We had no sooner entered the main entrance before a bunch of soldiers and police started forcing people to move back and they erected a silk cord barricade to cordon off the middle of the entrance area. Soon limousines arrived and many people got out of the cars. They appeared to be officials of some kind, who knows from where. One man was wearing a gray-tan uniform with lots of gold trimming and looked like someone out of the French Foreign Legion. Everyone else was wearing a normal business suit. Our guide asked one of the policemen who these people were and learned they were foreign dignitaries or a foreign delegation. We never learned what countries they were from. They headed off through the center of The Forbidden City. We noticed the limos moving away and deduced that the dignitaries would be exiting elsewhere and figured the area would be reopened to the public as soon as they had moved on. We weren't on a schedule, so we just waited until they left before continuing our tour of the city. A little excitement to make our visit even more memorable.

I am very glad we did not make this trip 5 years ago. Much of The Forbidden City was refurbished prior to the Olympics being held in Beijing in summer 2008. It was really cool to see the refurbished sections compared to the areas that were last refurbished in 1760. Heck, even the parts last touched in 1760 still looked pretty darn good.




In several areas of the city there were triple level courtyards made from white marble. These had over a thousand dragon heads sticking out from the walls. When it rains, the water flows to the courtyards and pours from the mouths of the dragon heads. This is one place that would be neat to visit during a heavy rain.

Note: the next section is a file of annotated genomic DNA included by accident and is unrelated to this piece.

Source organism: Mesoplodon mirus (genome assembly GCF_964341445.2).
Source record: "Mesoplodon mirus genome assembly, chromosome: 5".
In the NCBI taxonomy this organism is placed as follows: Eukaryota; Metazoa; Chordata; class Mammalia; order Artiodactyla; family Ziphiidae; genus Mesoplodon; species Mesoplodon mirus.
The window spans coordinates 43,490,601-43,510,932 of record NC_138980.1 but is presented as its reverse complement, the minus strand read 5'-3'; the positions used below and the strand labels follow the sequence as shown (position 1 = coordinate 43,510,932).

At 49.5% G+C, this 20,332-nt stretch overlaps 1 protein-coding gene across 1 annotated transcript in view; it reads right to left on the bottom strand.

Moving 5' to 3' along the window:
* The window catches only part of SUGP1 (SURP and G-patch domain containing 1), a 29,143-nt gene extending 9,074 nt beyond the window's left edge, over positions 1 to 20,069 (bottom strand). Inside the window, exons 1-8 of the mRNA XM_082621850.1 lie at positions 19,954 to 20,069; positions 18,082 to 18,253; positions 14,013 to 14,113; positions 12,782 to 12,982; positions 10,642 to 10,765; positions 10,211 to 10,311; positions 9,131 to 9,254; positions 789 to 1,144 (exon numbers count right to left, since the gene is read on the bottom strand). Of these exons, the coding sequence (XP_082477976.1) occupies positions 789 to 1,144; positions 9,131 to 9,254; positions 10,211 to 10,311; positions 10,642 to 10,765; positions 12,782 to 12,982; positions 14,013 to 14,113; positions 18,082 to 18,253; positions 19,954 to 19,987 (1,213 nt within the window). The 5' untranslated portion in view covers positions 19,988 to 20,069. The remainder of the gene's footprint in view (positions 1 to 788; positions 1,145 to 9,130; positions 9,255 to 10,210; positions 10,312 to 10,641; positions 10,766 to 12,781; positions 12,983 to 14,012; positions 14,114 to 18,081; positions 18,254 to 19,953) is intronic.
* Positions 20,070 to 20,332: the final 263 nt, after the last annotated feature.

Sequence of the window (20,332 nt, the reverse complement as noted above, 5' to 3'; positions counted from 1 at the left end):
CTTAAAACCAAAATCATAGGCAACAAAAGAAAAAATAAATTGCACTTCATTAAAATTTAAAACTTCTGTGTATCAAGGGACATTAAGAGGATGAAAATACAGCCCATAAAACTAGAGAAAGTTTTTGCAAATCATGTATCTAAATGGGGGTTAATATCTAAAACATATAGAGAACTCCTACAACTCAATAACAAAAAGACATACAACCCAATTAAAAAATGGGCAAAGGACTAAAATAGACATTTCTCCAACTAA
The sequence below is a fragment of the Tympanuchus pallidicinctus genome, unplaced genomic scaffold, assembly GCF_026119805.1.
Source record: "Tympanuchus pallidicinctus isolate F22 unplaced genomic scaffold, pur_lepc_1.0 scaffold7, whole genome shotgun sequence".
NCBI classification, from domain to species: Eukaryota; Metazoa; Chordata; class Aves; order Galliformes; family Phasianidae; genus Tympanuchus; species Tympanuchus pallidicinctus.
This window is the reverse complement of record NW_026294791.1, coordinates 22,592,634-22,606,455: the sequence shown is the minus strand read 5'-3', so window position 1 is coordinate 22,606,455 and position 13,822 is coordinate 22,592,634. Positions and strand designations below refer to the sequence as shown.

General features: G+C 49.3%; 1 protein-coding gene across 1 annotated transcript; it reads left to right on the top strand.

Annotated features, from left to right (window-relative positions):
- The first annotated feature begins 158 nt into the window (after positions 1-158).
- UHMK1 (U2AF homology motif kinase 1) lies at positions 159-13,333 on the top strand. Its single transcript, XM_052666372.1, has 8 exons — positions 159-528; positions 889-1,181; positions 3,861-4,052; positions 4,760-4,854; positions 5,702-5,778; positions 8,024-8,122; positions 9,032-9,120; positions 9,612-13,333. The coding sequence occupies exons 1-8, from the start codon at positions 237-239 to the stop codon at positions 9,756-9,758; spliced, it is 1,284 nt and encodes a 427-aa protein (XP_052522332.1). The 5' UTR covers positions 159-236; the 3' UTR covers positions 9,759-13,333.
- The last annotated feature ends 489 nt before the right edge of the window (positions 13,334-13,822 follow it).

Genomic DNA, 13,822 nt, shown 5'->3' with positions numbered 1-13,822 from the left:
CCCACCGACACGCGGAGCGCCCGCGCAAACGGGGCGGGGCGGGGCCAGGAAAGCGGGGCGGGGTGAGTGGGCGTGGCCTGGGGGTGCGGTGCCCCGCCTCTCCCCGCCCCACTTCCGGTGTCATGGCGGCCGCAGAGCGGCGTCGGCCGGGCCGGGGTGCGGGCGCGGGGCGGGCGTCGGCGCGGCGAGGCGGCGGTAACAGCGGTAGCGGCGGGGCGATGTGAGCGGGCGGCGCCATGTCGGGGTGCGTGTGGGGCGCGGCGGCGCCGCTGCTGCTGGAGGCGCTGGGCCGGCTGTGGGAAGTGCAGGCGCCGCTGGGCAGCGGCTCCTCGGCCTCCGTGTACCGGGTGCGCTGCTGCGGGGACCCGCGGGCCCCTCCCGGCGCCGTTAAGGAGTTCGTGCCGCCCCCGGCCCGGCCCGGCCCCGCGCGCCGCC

Off to the right was another area of the city that requires a separate admittance ticket. On one wall were 9 dragons made from tubular tiles. The emperor who ordered these dragons built had declared that the work must be completed by a specific date or the craftsmen would be beheaded. The craftsmen realized they would not be able to finish on schedule, so they decided to make one of the dragons from heavily painted wood carvings. When the emperor inspected the wall, he was pleased with the results. The wall passed his inspection and he did not know that one of the dragons was made from painted wood instead of from tubular glazed tiles. The craftsmen kept their heads. The wooden carving is the third one from the left side.

Next were buildings of treasures. Various things made from gold and precious gems and pearls and jade. There were too many things for me to remember them all. After all, these were emperors and had wealth beyond our wildest imaginations. There are a few things that stand out in my memory. There were some huge pearls.....certainly the largest pearls I have ever seen. They were larger than grape tomatoes. Also, the emperors had 25 seals. Each very large seal was made from different precious metals and jades. These seals were used with ink to stamp official documents. There were 25 seals because of the special numbers. Certain odd numbers hold special significance to the Chinese. The Harmony Number Code is 1+3+5+7+9=25.

Another place of special interest was the Dowager Empress' theater. The empress loved Beijing theater so much that in 1766 she had a theater built inside The Forbidden City. This theater had trap doors to allow characters to rise up from the floor; and trap doors in the ceilings to allow actors to drop down or float down on supporting ropes. There were water wells used for special effects, and there were empty wells used for sound effects. In another nearby building we found a cut-away miniature replica of the theater that illustrated many of the special construction methods to allow the actors to do the special effects. It was very clever for the times.